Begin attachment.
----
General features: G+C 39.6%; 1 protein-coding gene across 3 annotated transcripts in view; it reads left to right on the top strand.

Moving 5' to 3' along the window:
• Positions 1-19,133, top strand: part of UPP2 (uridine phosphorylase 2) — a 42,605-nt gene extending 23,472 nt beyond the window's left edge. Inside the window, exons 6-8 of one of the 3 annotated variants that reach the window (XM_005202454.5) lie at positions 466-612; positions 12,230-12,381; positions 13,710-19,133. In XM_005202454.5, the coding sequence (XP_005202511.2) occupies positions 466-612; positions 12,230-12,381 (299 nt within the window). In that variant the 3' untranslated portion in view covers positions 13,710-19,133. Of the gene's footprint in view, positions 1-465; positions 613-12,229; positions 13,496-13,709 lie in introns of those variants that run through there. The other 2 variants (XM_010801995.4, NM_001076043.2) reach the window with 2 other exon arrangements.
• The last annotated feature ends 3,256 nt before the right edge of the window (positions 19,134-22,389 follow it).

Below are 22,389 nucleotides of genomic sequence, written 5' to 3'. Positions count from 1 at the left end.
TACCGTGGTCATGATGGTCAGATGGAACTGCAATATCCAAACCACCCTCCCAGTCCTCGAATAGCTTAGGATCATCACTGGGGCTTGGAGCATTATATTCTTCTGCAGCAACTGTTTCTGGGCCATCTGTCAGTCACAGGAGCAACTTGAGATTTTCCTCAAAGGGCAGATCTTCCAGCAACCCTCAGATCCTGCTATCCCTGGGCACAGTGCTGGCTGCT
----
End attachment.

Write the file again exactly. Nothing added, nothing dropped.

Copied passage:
General features: G+C 39.6%; 1 protein-coding gene across 3 annotated transcripts in view; it reads left to right on the top strand.

Moving 5' to 3' along the window:
• Positions 1-19,133, top strand: part of UPP2 (uridine phosphorylase 2) — a 42,605-nt gene extending 23,472 nt beyond the window's left edge. Inside the window, exons 6-8 of one of the 3 annotated variants that reach the window (XM_005202454.5) lie at positions 466-612; positions 12,230-12,381; positions 13,710-19,133. In XM_005202454.5, the coding sequence (XP_005202511.2) occupies positions 466-612; positions 12,230-12,381 (299 nt within the window). In that variant the 3' untranslated portion in view covers positions 13,710-19,133. Of the gene's footprint in view, positions 1-465; positions 613-12,229; positions 13,496-13,709 lie in introns of those variants that run through there. The other 2 variants (XM_010801995.4, NM_001076043.2) reach the window with 2 other exon arrangements.
• The last annotated feature ends 3,256 nt before the right edge of the window (positions 19,134-22,389 follow it).

Below are 22,389 nucleotides of genomic sequence, written 5' to 3'. Positions count from 1 at the left end.
TACCGTGGTCATGATGGTCAGATGGAACTGCAATATCCAAACCACCCTCCCAGTCCTCGAATAGCTTAGGATCATCACTGGGGCTTGGAGCATTATATTCTTCTGCAGCAACTGTTTCTGGGCCATCTGTCAGTCACAGGAGCAACTTGAGATTTTCCTCAAAGGGCAGATCTTCCAGCAACCCTCAGATCCTGCTATCCCTGGGCACAGTGCTGGCTGCT